Easter In East Bohemia

To most of us from an Anglophone background Easter consists of a glut of chocolate eggs, magic bunny rabbits, Easter egg hunts and reruns of “von Ryan’s Express” or “The Greatest Story Ever Told” featuring John Wayne’s epic performance as a Roman centurion muttering the immortal words, “Surely this man was the son of God” or for those more religiously inclined church services celebrating the death and resurrection of our Lord and saviour Jesus Christ, followed by the aforementioned activities

However in the Czech Republic this is not how Easter is celebrated, granted that even in this most atheist of countries some people do celebrate Easter as a religious feast and attend mass at church but for the large majority, the pagan symbols and celebrations hold more sway much as they do in the UK.

So how do Czechs celebrate Easter? Well only until the last year or so Good Friday was a normal day however even that now it is a national holiday not much really happens until Easter Monday. On Easter Monday there is not a singular Czech tradition, it can vary from region to region, town to town or even from one village to the next. The basic format for eastern Bohemia, where I am lucky enough to call home is as follows. A few days before Easter Monday men get hold of bendy wood like pussy willow which they weave into canes called Pomlázka which for the curious look like the featured image at the top of this post. Then on Easter Monday itself they proceed to go house to house (koleda) whipping female members of each household on the backside while reciting a poem, usually like the one below or some version thereof, but some witty minds compose their own:

Hody hody doprovody
dejte vejce malovany
Nedate-li malovany
dejte aspon bily
však Vam slepička snese jiny

After this light-hearted beating the girls then give chocolates, sweets etc and decorated hard boiled eggs to the boys whereas the men receive a shot of something strong. also some women will tie a coloured ribbon to the end of your cane (surely there are a plethora of jokes or double entendre to be made here about men whipping women with their long canes and receiving eggs and ribbons in exchange but I will rise above them at least on this occasion). Now maybe this seems harmless enough and certainly from what I witnessed for the women it is indeed safe and no one goes too far to be honest it is more of a soft tap that wouldn’t even swot a fly. The real victims of this tradition are in fact the men. Crazy! I hear you say but hear me out for a sec.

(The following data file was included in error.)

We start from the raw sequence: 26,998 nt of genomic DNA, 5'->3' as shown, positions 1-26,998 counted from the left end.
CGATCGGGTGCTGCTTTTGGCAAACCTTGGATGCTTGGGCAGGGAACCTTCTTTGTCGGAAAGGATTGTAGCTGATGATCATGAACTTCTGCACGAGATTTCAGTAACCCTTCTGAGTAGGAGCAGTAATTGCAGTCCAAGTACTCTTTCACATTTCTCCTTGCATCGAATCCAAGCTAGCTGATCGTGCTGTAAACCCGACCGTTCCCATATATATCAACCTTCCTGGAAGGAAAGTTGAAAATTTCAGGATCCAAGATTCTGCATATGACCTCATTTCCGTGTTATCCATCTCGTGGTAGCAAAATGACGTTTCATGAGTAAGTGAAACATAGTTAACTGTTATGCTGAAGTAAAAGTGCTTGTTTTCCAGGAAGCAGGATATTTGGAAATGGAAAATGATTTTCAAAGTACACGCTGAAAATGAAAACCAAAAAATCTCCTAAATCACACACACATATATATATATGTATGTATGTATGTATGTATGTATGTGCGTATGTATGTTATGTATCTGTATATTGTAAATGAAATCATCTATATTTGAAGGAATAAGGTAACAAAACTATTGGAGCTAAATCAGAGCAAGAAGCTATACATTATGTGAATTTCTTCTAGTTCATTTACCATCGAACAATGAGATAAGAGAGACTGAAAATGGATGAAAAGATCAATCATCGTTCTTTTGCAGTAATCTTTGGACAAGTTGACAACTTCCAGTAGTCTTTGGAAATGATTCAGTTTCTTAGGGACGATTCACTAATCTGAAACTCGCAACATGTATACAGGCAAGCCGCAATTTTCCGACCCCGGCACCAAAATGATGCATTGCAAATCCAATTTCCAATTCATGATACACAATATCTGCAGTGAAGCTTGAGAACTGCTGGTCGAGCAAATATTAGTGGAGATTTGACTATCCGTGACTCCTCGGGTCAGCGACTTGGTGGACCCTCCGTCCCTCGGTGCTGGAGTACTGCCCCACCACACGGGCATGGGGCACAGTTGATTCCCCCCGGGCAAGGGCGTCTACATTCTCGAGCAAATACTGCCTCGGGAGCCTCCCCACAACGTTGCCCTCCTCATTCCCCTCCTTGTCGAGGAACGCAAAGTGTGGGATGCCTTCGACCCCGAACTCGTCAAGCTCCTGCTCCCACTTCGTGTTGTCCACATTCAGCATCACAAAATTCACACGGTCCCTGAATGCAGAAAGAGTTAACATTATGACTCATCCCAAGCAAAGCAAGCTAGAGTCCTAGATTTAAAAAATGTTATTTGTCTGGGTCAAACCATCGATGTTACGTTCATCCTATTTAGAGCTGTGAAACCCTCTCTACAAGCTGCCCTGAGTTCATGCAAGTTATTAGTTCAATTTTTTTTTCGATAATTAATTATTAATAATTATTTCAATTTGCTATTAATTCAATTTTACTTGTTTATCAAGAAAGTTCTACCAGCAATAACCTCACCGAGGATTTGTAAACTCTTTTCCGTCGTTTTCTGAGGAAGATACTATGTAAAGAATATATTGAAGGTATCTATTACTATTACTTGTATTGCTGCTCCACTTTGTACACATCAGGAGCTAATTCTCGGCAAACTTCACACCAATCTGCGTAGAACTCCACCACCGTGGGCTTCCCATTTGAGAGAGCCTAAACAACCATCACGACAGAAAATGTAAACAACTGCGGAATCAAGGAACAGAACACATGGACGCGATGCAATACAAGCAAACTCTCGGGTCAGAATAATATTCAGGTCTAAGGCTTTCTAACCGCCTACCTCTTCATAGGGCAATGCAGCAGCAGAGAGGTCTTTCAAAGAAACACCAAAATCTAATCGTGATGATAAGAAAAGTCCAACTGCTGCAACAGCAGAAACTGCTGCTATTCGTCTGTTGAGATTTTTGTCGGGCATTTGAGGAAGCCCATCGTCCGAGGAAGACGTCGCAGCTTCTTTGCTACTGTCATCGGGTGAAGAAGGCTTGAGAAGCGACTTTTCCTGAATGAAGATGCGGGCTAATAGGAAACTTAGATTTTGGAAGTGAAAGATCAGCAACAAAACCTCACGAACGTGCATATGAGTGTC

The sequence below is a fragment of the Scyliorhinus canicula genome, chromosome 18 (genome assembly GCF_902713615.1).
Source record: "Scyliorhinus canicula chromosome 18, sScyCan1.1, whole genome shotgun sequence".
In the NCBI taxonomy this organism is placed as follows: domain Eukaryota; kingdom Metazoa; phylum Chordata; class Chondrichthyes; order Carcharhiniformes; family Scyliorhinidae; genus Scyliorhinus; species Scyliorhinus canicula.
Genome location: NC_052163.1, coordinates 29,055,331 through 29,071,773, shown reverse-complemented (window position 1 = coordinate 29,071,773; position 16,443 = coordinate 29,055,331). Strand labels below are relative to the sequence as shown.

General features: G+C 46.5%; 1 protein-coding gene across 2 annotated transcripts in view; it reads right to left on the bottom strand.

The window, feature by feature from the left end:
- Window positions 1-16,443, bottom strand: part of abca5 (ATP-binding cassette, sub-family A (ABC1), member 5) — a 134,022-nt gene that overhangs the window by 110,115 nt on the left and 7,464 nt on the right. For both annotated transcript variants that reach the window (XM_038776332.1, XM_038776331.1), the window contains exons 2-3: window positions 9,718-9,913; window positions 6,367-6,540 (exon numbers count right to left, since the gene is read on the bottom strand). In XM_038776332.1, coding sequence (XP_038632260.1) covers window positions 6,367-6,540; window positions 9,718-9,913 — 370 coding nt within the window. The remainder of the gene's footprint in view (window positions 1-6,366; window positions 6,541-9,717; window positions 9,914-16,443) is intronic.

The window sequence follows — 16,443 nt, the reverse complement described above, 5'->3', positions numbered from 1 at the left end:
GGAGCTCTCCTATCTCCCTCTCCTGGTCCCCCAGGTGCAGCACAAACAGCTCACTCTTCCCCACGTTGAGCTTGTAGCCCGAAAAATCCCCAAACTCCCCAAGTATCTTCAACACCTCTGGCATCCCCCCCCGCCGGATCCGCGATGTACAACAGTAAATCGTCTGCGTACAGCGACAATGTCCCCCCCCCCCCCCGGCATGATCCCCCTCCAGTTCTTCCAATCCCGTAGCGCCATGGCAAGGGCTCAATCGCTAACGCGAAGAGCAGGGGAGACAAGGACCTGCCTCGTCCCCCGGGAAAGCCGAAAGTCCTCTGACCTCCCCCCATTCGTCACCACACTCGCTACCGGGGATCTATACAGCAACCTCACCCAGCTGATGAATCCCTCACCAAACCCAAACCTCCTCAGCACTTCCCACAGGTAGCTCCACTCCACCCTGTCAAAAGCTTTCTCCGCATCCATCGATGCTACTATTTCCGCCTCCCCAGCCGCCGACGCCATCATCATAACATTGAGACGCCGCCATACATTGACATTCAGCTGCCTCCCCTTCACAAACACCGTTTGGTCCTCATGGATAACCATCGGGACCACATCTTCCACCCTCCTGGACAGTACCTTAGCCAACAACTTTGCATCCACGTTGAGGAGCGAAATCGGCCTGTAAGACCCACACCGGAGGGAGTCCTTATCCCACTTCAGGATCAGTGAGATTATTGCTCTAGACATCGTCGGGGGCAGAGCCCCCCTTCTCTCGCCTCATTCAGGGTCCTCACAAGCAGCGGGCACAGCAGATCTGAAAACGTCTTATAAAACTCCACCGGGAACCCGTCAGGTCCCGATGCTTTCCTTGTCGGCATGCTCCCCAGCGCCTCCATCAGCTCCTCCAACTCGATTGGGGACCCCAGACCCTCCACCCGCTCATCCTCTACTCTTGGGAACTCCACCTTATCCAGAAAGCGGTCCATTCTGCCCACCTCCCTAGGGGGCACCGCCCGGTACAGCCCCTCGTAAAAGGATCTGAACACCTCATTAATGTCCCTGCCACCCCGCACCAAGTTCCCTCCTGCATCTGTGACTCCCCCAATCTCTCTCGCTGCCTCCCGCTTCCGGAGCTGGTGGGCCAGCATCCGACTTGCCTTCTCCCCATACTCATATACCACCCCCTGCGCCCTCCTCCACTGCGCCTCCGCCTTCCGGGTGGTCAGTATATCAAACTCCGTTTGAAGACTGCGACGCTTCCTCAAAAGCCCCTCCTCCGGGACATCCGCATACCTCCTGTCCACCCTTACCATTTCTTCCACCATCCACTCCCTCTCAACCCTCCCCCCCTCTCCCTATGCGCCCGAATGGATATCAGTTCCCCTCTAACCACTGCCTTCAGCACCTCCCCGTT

These poor unfortunates must drink a shot of hard liquor in every house they visit so if they visit twenty houses that is at least twenty shots. Providing they survive this marathon session they then have to go to work the following day with the mother of all hangovers combined with severe constipation from the consumption of the twenty hard boiled eggs they also received at each stop. I can personally attest to the hardship endured to preserve this tradition as it took me almost two days to fully recover but I count myself lucky to have been invited to be part of such a spectacle especially since my group went the whole hog and donned traditional attire (more about this in another post) which sadly is all too rare in this region these days. So spare a thought for these brave chaps who yearly are forced to drink excessively and eat till bursting point all in the name of tradition. Long may it continue.

 

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